Soo Ah Kwon is Associate Professor of Asian American Studies and Human Development and Family Studies at the University of Illinois at Urbana-Champaign. She received her doctorate at the University of California Berkeley and was a postdoctoral fellow at Teachers College, Columbia University. She is the author of Uncivil Youth: Race, Activism, and Affirmative Governmentality (Duke University Press, 2013) and co-editor of South Korea’s Educational Exodus: The Life and Times of “Early Study Abroad” (University of Washington Press, 2015). Her publications appear in the Journal of Asian American Studies, Anthropology and Education Quarterly, and positions. She is currently working a book project titled Youth Participation and Global Governance.

Colby Lenz is a community organizer and a graduate student in American Studies & Ethnicity at the University of Southern California. Colby’s experience includes anti-eviction organizing in New York and anti-poverty organizing with queer and transgender youth deprived of housing in San Francisco. Colby currently organizes for prison abolition, prisoner survival and trans/gender liberation with the California Coalition for Women Prisoners. To do this work, Colby has been visiting with people in California’s women’s prisons for the past 13 years. This organizing involves survival support work, building leadership power with people in prison and formerly imprisoned people, and working to develop and demand community-based responses to violence that do not rely on or reinforce the prison industrial complex. Colby is committed to collaborative scholarship focused on refining and strengthening social movement strategy to end policing and prisons.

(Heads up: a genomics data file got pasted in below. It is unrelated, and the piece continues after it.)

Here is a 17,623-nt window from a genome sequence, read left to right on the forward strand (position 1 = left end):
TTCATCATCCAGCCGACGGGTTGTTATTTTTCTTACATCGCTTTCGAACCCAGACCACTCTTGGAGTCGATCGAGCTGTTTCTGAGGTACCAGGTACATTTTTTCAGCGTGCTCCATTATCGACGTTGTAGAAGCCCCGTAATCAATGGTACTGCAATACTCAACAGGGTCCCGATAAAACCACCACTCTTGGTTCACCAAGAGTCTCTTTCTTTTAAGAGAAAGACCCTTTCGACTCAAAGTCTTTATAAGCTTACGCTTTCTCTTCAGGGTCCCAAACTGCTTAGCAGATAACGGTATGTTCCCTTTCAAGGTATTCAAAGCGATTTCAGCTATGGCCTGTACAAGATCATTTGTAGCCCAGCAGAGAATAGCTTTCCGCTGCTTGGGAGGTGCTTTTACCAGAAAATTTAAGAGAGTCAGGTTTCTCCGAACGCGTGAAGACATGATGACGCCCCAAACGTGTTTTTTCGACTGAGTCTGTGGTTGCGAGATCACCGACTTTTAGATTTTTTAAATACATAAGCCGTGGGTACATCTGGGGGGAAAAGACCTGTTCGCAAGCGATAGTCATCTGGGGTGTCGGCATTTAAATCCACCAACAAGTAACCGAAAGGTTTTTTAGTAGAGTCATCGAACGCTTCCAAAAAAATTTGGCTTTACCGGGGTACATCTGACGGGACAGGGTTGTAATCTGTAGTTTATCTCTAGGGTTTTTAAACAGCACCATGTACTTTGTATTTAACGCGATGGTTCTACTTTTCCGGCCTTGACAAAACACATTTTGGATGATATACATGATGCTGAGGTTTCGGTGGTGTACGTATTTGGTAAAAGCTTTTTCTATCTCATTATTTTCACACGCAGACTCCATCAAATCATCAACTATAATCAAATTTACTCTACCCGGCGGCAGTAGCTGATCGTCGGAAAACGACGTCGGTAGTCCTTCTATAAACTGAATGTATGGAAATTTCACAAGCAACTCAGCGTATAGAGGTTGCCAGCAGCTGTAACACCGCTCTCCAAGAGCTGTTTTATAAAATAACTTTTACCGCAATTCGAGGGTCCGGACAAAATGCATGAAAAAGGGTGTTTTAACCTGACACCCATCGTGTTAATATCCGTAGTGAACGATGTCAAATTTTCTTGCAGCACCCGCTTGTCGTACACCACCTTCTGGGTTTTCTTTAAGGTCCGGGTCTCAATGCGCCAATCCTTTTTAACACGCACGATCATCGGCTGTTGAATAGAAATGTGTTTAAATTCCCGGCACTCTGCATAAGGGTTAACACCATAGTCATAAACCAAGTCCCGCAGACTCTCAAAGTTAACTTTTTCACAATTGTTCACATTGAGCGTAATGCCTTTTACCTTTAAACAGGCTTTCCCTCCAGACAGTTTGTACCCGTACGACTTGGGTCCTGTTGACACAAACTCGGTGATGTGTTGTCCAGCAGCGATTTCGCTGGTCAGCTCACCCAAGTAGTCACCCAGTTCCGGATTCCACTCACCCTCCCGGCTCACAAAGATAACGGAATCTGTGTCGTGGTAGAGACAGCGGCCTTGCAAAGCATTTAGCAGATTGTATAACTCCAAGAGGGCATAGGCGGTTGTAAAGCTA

Edwin Mayorga is an Assistant Professor of Educational Studies and Latin American and Latino Studies at Swarthmore College (PA). He directs both the Education in our Barrios project (#BarrioEdProj), a youth participatory action research project that examines educational policy and community development in Latino core communities in Philadelphia and New York City, and Critical Education Policy Studies (#CritEdPol) a student-centered website and online journal. He is co-editor of What’s Race Got to Do with It? How Current School Reform Maintains Racial and Economic Inequality (co-edited with B. Picower; Peter Lang, 2015).

Soniya Munshi is assistant professor of Sociology at Borough of Manhattan Community College, City University of New York. She is a member of the National Collective of INCITE! Women, Gender Non-Conforming, and Trans People of Color against Violence and the Critical Ethnic Studies Association Working Group.